Which happens first … a conscious decision to do something or the brain activity associated with doing it? Thanks to experiments Benjamin Libet conducted in the 1980s, it seemed that “the timing of … conscious decisions was consistently preceded by several hundred milliseconds of background preparatory brain activity.” It seemed, that is, that our brains had already acted to carry out what we only later consciously decided to do. But in “Neuroscience and Free Will Are Rethinking Their Divorce,” Christian Jarrett says that may be changing. As researcher Dr. John-Dylan Haynes puts it, neuroscience may actually show that “a person’s decisions are not at the mercy of unconscious and early brain waves.”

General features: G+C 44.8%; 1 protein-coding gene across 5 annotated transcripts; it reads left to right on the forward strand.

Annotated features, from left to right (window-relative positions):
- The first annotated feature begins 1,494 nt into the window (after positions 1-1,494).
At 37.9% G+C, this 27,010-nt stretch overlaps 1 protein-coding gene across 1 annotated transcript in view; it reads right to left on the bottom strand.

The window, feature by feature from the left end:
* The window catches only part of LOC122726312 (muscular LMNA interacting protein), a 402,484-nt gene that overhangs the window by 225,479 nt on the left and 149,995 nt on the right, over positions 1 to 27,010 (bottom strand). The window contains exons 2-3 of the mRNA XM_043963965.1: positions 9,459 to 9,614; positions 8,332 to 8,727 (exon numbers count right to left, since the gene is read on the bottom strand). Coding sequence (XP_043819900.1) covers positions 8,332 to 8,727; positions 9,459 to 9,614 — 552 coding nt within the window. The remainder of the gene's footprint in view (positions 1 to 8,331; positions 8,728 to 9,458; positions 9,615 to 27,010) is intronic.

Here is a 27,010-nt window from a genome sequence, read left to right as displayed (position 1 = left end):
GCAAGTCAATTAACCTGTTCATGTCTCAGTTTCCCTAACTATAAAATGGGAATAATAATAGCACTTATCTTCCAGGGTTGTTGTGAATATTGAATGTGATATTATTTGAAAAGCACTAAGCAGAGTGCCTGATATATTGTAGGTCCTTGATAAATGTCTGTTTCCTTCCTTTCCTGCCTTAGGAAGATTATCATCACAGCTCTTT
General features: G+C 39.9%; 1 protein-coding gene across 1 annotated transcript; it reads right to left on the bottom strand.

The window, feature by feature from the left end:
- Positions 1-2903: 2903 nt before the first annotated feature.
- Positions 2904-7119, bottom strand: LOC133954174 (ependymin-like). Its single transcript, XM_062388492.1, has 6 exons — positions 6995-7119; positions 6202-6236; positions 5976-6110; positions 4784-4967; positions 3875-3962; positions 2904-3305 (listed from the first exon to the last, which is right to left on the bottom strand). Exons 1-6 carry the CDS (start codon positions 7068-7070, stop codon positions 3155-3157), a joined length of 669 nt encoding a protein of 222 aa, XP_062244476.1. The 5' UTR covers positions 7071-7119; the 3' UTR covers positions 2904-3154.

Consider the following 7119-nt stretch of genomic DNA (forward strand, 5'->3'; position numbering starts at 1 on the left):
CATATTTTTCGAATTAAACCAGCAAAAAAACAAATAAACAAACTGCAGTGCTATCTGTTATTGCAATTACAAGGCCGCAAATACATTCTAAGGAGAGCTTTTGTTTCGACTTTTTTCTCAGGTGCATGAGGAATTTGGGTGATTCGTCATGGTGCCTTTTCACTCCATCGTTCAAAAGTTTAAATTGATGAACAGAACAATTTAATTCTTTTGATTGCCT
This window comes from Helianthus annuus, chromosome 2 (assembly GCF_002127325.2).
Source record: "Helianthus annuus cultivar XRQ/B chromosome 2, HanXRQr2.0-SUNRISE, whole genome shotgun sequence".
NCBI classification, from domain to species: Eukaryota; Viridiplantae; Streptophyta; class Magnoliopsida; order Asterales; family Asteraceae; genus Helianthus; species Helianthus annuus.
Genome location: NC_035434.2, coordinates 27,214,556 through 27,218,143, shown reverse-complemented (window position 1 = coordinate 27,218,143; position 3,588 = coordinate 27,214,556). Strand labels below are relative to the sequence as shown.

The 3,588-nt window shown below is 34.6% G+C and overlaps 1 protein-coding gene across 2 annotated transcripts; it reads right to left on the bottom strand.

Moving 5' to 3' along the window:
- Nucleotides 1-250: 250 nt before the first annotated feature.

One thought on “Free will and neuroscience”
Whatever way you slice and dice it, it remains the case that “that which is you” is “that which made the choice”. If conscious awareness is literally an “afterthought” and everything important happened only in the subconscious, it would still be your own subconscious that caused the choice and the action. And if the choice was to commit criminal harm then the appropriate practical modes of correction would be applied to alter the next choice or to protect the rest of us from it (e.g., prison or mental institution).